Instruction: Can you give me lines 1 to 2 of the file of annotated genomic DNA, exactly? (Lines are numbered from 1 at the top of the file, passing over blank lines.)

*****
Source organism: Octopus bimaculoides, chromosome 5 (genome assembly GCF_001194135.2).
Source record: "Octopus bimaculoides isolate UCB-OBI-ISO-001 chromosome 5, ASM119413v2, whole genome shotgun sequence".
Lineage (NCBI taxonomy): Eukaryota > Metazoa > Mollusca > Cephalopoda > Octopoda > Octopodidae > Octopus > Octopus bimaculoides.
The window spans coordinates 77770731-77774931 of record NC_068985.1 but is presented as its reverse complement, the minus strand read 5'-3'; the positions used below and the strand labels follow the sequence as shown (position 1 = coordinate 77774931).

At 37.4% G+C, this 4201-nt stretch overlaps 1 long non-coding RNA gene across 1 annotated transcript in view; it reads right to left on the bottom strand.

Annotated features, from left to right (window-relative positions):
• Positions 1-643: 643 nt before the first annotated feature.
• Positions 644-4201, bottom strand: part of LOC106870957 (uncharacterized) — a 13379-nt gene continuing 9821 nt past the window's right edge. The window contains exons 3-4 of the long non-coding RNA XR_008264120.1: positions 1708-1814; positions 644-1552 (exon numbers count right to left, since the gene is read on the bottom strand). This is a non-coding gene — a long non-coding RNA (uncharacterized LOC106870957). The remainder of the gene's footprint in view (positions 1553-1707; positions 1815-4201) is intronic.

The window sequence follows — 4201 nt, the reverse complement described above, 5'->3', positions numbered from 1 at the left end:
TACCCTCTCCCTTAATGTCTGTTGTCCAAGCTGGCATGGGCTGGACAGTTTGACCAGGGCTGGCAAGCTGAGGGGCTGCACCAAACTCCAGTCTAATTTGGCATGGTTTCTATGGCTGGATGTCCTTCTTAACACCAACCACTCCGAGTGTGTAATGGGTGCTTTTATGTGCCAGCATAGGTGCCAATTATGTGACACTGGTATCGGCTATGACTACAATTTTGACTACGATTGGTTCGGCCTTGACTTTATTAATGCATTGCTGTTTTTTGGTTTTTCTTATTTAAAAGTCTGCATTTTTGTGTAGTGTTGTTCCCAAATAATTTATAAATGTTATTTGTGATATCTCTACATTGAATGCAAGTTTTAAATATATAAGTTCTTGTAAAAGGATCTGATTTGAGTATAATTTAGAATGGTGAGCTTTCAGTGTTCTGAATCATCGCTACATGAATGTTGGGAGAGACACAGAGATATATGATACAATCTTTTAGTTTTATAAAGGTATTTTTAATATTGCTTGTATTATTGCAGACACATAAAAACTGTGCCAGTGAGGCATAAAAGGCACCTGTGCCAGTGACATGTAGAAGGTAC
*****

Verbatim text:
Source organism: Octopus bimaculoides, chromosome 5 (genome assembly GCF_001194135.2).
Source record: "Octopus bimaculoides isolate UCB-OBI-ISO-001 chromosome 5, ASM119413v2, whole genome shotgun sequence".